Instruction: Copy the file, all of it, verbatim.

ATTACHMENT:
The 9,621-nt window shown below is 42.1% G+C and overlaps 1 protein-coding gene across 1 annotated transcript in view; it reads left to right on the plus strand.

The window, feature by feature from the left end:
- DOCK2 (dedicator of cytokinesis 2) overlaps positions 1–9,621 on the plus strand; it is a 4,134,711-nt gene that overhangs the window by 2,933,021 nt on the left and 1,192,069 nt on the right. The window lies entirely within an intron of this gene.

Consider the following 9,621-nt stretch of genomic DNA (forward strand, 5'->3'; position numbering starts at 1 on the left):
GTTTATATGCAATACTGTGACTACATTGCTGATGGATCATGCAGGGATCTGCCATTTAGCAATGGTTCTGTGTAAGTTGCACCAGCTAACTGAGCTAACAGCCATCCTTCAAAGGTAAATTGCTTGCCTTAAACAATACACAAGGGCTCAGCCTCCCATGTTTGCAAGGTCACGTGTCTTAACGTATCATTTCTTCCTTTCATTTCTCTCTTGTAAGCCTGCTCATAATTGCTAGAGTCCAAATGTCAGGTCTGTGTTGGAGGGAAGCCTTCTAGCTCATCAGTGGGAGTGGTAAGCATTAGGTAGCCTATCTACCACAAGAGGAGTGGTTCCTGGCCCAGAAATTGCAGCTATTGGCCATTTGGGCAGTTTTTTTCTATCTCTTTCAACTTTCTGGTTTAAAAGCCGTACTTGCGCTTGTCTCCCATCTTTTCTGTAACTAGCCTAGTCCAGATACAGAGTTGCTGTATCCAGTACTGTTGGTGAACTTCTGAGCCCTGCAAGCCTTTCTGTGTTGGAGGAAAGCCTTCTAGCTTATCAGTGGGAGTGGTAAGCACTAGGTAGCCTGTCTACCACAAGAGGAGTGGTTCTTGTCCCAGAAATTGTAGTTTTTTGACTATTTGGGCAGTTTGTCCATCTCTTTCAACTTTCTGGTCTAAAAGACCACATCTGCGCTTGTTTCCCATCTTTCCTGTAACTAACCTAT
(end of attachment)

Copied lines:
The 9,621-nt window shown below is 42.1% G+C and overlaps 1 protein-coding gene across 1 annotated transcript in view; it reads left to right on the plus strand.

The window, feature by feature from the left end:
- DOCK2 (dedicator of cytokinesis 2) overlaps positions 1–9,621 on the plus strand; it is a 4,134,711-nt gene that overhangs the window by 2,933,021 nt on the left and 1,192,069 nt on the right. The window lies entirely within an intron of this gene.

Consider the following 9,621-nt stretch of genomic DNA (forward strand, 5'->3'; position numbering starts at 1 on the left):
GTTTATATGCAATACTGTGACTACATTGCTGATGGATCATGCAGGGATCTGCCATTTAGCAATGGTTCTGTGTAAGTTGCACCAGCTAACTGAGCTAACAGCCATCCTTCAAAGGTAAATTGCTTGCCTTAAACAATACACAAGGGCTCAGCCTCCCATGTTTGCAAGGTCACGTGTCTTAACGTATCATTTCTTCCTTTCATTTCTCTCTTGTAAGCCTGCTCATAATTGCTAGAGTCCAAATGTCAGGTCTGTGTTGGAGGGAAGCCTTCTAGCTCATCAGTGGGAGTGGTAAGCATTAGGTAGCCTATCTACCACAAGAGGAGTGGTTCCTGGCCCAGAAATTGCAGCTATTGGCCATTTGGGCAGTTTTTTTCTATCTCTTTCAACTTTCTGGTTTAAAAGCCGTACTTGCGCTTGTCTCCCATCTTTTCTGTAACTAGCCTAGTCCAGATACAGAGTTGCTGTATCCAGTACTGTTGGTGAACTTCTGAGCCCTGCAAGCCTTTCTGTGTTGGAGGAAAGCCTTCTAGCTTATCAGTGGGAGTGGTAAGCACTAGGTAGCCTGTCTACCACAAGAGGAGTGGTTCTTGTCCCAGAAATTGTAGTTTTTTGACTATTTGGGCAGTTTGTCCATCTCTTTCAACTTTCTGGTCTAAAAGACCACATCTGCGCTTGTTTCCCATCTTTCCTGTAACTAACCTAT